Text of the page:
Moral Absolutism maintains that there is at least one, or maybe more, moral values or duties (rules) that are not condition specific, but instead apply always everywhere all the time under every possible case. Repeatedly, I’ve heard objections to this when people demonstrate exceptions to certain commonly held moral rules. For example, one might say that there are exceptions to the rules “Don’t lie”, and “Don’t kill” that mean they don’t apply in certain rare types of cases, and therefore no absolute moral rules exist. They’ll also usually say something about how complex the world is, so it’s too simplistic to believe that any moral rule can be true always. This is nonsense. Demonstrating that some *particular* rules aren’t absolute doesn’t mean that there aren’t other rules that *are* absolute. Remember that even if one rule is absolute, absolutism is true, by definition above.
What the objector is observing is that some rules are merely “rules of thumb” that are true most of the time, but not always. But, there may be a higher level rule that is more generally applicable which covers both the rule of thumb and its exceptions. For example, I agree that “Don’t lie” is merely a rule of thumb. So, if my wife likes surprises, and I start leaving to go out to the mall to buy her a gift, and she asks me at the house, “Why are you leaving?”, it is morally permissible for me to lie and say, “I’m going to have lunch with Bob”. This way, I can later surprise her with a gift. The higher level moral rule that governs may be something like “Love other people”, or the Golden Rule, or something of the like, which dictates that one usually shouldn’t lie (for deceitful or harmful reasons), but that it’s ok to lie in my gift-to-wife case because my lie is actually acting lovingly in favor for my wife, and she would actually admit that she is glad that I lied after the fact once she already receives my gift. So, it’s possible that higher level, more general rules govern the rules of thumb and also their exceptions. If ALL exceptions and cases are covered, then this higher level rule might even be an absolute rule. But, hypothetically, if you found an exception to the rule “Love other people”, or maybe the Golden Rule, then that still doesn’t disprove moral absolutism because there could still be an even higher level rule that governs the “Love other people” rule along with the exception you might have found.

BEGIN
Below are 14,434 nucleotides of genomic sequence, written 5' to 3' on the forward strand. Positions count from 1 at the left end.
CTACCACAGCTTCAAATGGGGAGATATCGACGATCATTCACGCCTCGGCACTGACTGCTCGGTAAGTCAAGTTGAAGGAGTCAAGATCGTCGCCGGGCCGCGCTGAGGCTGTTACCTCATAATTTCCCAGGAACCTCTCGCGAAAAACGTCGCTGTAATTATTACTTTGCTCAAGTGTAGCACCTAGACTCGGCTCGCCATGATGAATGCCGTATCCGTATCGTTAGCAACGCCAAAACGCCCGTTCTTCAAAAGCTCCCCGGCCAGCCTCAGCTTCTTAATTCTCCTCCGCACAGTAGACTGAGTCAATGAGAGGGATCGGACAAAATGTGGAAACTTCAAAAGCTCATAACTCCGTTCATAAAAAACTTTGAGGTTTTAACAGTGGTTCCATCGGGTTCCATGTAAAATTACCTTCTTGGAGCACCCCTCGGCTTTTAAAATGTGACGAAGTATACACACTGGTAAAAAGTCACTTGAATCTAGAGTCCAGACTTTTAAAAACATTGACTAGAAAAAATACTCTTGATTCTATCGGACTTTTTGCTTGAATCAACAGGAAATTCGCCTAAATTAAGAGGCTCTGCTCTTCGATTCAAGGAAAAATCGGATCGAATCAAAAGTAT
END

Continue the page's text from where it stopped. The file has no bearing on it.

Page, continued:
Now, why should we think moral absolutism is correct? First, I’ll explain why we shouldn’t be surprised if it were correct. The parallel is the natural sciences (physics, chemistry, biology, etc). The entire history of the natural sciences over the past few centuries is the story of scientists gradually discovering a smaller and smaller number of natural laws, usually simple laws, mind you, which are more and more widely applicable and “general” (the scientific word for “absolute”) to govern all the immensely complex phenomenon we observe. It’s been established that biology is governed by chemistry and physics, and chemistry is governed by physics, and so all nature is governed by a small number of physics laws. Even systems which are too complex to model with supercomputer simulations are still governed by these few laws of physics. So, clearly, complexity of particular situations does not mean that general or absolute laws do not exist. Second, if general absolute laws exist for everything we observe in nature, it shouldn’t be surprising if they exist in other fields of study, such as ethics.
To prove moral absolutism more explicitly, at least for my Christian brethren, I offer this. The rules “Love God” and “Obey God” are always and everywhere true and binding under all cases, and therefore absolute. Therefore, moral absolutism is true. There may be more absolute rules, but here’s two for starters.